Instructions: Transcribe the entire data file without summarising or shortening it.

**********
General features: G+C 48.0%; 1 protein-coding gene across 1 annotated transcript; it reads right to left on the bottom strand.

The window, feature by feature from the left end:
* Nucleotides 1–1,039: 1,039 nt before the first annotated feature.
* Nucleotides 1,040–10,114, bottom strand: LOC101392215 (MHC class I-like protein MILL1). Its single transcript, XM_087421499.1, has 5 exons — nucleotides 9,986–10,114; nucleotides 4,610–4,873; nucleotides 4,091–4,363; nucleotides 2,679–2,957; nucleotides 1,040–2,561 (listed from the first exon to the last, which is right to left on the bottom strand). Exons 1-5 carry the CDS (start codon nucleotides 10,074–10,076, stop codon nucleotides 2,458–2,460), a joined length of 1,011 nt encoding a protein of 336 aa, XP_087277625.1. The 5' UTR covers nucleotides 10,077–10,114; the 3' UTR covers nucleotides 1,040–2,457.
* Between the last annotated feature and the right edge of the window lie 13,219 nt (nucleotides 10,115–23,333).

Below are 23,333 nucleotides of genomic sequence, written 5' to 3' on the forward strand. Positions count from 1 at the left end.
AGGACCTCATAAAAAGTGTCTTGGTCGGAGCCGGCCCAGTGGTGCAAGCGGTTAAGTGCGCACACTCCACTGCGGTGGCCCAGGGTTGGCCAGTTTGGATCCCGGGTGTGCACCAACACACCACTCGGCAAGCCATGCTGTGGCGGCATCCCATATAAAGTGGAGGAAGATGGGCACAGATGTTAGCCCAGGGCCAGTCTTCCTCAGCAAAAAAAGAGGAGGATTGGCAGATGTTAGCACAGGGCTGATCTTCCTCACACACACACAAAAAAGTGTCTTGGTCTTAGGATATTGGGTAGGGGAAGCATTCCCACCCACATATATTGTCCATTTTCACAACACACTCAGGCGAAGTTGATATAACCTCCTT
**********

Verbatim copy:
General features: G+C 48.0%; 1 protein-coding gene across 1 annotated transcript; it reads right to left on the bottom strand.

The window, feature by feature from the left end:
* Nucleotides 1–1,039: 1,039 nt before the first annotated feature.
* Nucleotides 1,040–10,114, bottom strand: LOC101392215 (MHC class I-like protein MILL1). Its single transcript, XM_087421499.1, has 5 exons — nucleotides 9,986–10,114; nucleotides 4,610–4,873; nucleotides 4,091–4,363; nucleotides 2,679–2,957; nucleotides 1,040–2,561 (listed from the first exon to the last, which is right to left on the bottom strand). Exons 1-5 carry the CDS (start codon nucleotides 10,074–10,076, stop codon nucleotides 2,458–2,460), a joined length of 1,011 nt encoding a protein of 336 aa, XP_087277625.1. The 5' UTR covers nucleotides 10,077–10,114; the 3' UTR covers nucleotides 1,040–2,457.
* Between the last annotated feature and the right edge of the window lie 13,219 nt (nucleotides 10,115–23,333).

Below are 23,333 nucleotides of genomic sequence, written 5' to 3' on the forward strand. Positions count from 1 at the left end.
AGGACCTCATAAAAAGTGTCTTGGTCGGAGCCGGCCCAGTGGTGCAAGCGGTTAAGTGCGCACACTCCACTGCGGTGGCCCAGGGTTGGCCAGTTTGGATCCCGGGTGTGCACCAACACACCACTCGGCAAGCCATGCTGTGGCGGCATCCCATATAAAGTGGAGGAAGATGGGCACAGATGTTAGCCCAGGGCCAGTCTTCCTCAGCAAAAAAAGAGGAGGATTGGCAGATGTTAGCACAGGGCTGATCTTCCTCACACACACACAAAAAAGTGTCTTGGTCTTAGGATATTGGGTAGGGGAAGCATTCCCACCCACATATATTGTCCATTTTCACAACACACTCAGGCGAAGTTGATATAACCTCCTT